Riding a wind-up toy

Trip Start Apr 17, 2006
Trip End Jun 14, 2006

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Flag of Argentina  ,
Thursday, May 4, 2006

Today I came to understand what my guidebook meant by "undulating terrain". Rather than the mile after mile of blissful downhill that I fully believed I deserved after yesterday´s steep, rocky and winding climb, I was treated to the following: short uphill, short downhill, ford, short uphill, short downhill, ford. After a while I came to tire of the wet feet, and even devising jokes around the co-incidence of "fords" in the "sierras" wore thin after a while ("it´s not just a bunch of 80s family hatchbacks, you know!" That was the best I came up with. Sorry). It was like riding a wind-up toy: wind it up, let it go, wind it up, let it go.

The landscape had an eerie whiff of the Yorkshire countryside about it, and I don´t just mean the smell. I´m talking spiky tall grass and rustic, yellow hue, and, more pertinently, drystone walls!

I eventually rolled into the next town, some 50 miles or so later, with the intention of asking some of that never-to-be-underestimated local advice in a shop. Said town was every so neat and tidy, with beautiful wooden signs labelling everything ("town hall, police station, square" etc), but lacked one crucial element: people. Had there been a bomb scare? In these days of global terrorism, not even a small rural Argentinian village is immune, I suppose. The shop was shut, so I tried the police station. A man wearing jeans and a sweater sat within behind a computer, but he had a moustache, which is uniform enough for me, and evidently was for him, too. When I suggested camping he said it´d be too cold and he knew of a man in the town who had a room I could use for the night. Uh-oh, here we go again. He took me in the police car but the man was out so we returned to the police station and I sat and watched him type up expenses for an hour. Then we tried again, and this time, the man with the room was in. He was a tall, fat man with a strange, pigeonlike gait like he couldn´t quite get anywhere fast enough, and he stood very close to the policeman as they talked. I sat in the police car while the policeman struck a deal for me, and as I sat there, another strange man stared at me from within the house like I was some sort of green, slimy, betentacled alien species from the smelly nether regions of outer space. I waved (what else could I do?), but no response was forthcoming. I had a bad feeling, but it was far too late to back out now.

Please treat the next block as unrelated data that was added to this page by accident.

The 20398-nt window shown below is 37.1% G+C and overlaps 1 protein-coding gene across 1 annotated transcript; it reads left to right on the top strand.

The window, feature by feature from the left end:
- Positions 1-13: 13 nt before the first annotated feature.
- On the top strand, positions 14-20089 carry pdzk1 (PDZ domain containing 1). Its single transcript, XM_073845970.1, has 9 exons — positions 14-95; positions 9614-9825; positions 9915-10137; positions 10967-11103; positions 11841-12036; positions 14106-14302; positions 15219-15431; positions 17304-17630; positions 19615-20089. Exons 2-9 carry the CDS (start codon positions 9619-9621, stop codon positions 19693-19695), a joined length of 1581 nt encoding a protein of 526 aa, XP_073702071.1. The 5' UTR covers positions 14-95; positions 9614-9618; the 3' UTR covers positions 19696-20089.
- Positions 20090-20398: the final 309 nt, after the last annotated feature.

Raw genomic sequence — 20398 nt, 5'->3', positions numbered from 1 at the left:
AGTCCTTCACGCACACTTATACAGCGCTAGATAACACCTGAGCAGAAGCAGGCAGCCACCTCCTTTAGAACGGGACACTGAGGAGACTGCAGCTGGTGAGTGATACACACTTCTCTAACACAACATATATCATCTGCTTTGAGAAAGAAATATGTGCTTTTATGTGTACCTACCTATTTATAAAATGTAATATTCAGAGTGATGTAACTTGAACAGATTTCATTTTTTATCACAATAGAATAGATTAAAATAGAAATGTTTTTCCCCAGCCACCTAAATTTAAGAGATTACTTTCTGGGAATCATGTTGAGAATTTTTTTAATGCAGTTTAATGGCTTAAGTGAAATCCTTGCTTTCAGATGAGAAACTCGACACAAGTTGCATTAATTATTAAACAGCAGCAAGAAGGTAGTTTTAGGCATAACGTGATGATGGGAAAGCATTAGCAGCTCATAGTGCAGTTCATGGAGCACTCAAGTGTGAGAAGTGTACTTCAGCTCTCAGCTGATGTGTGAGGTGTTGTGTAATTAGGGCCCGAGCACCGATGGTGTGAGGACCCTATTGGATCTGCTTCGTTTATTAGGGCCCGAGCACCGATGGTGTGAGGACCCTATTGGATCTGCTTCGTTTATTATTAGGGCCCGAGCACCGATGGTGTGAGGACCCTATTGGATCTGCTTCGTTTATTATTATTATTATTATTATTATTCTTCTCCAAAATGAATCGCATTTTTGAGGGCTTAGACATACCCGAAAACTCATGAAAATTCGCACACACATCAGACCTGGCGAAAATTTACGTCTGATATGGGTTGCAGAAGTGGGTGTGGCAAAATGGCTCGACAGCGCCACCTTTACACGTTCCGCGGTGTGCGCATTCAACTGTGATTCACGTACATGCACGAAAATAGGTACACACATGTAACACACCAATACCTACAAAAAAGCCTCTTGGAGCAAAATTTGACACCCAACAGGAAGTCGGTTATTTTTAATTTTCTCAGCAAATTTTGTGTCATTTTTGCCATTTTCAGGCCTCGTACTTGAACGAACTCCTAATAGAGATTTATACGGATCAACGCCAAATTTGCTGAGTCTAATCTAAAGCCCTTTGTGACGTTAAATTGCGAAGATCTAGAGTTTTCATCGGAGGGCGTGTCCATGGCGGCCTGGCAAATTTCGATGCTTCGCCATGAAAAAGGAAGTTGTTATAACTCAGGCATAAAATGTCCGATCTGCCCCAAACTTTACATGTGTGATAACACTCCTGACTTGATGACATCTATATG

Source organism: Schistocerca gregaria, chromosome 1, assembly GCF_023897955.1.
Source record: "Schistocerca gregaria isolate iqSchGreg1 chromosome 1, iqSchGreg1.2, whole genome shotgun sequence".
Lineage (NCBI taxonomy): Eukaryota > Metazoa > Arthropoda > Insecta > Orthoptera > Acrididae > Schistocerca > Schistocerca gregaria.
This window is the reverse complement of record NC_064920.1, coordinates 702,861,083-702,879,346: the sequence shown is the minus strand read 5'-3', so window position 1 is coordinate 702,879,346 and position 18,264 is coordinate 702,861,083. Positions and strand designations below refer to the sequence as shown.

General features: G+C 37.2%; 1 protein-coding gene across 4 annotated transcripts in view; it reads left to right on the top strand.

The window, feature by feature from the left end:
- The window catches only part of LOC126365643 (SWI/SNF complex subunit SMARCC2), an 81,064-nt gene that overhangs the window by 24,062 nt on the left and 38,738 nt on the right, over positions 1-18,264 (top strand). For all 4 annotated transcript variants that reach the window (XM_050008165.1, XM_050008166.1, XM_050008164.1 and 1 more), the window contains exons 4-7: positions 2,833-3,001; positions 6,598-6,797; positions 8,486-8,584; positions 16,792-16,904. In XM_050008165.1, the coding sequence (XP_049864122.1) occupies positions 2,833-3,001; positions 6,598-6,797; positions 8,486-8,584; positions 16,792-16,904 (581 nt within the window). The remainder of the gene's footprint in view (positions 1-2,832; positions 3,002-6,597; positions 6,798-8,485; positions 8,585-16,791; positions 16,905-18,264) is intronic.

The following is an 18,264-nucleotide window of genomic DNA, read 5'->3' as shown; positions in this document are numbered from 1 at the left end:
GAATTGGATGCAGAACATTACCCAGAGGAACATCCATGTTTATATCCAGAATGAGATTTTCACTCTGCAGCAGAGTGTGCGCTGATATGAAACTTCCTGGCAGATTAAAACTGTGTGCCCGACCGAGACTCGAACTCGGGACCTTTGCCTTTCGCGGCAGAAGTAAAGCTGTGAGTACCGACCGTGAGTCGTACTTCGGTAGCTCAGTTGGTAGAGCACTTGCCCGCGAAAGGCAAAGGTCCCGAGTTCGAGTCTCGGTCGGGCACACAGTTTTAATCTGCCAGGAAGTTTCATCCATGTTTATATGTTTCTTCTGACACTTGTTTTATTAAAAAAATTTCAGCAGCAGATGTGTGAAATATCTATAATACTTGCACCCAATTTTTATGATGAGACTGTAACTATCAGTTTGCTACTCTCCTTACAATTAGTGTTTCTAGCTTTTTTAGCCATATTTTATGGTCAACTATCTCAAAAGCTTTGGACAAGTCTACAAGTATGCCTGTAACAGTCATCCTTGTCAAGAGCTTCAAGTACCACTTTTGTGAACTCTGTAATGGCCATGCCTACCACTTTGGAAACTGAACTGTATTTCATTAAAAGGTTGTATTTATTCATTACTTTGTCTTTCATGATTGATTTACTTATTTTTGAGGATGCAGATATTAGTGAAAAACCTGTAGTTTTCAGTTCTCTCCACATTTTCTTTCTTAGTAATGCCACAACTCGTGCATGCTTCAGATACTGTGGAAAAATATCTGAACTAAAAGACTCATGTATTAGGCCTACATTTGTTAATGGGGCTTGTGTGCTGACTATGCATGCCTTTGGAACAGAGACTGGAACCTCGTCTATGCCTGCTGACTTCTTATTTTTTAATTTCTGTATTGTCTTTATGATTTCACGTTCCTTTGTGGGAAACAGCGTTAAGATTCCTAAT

The policeman returned to report that the man would have me for 10 pesos. Fabulous. I was introduced and the bedenimmed policeman left us to it. When I mentioned that I was English to my esteemed host, he eyed me suspiciously. Here we go, I thought: he´s going to mention the Falklands. But, to my amazement, he didn´t, he just carried on talking. He walked me over to the room, in a separate building to his home (thank goodness), and let me in. It was a big room, with three beds, whose sheets, on later inspection, smelt like that hadn´t been cleaned in quite some time. Fabulous. Then, just as the man looked about to leave, he waggled a big finger in my face and said, "Ingles, ¿hm? ¡Las Malvinas!" STRIKE ONE! Although it seemed miraculous that I had managed to get this far without someone mentioning the bloody falklands. I reeled off my prefab response, that it was before I was born and did anybody actually think Maggie Thatcher was sane anyway, and he left me alone.

Beard status: I´m not sure I like having a beard. A man in a passing car today had a beard and I instantly mistrusted him - perhaps he would deliberately run me off the road! They say people with beards have something to hide, and I´m sure they´re not just talking about dimpled chins. A woman with a beard certainly has something to hide. In my case, I am hiding my complete ineptness at handling a conversation in Spanish.
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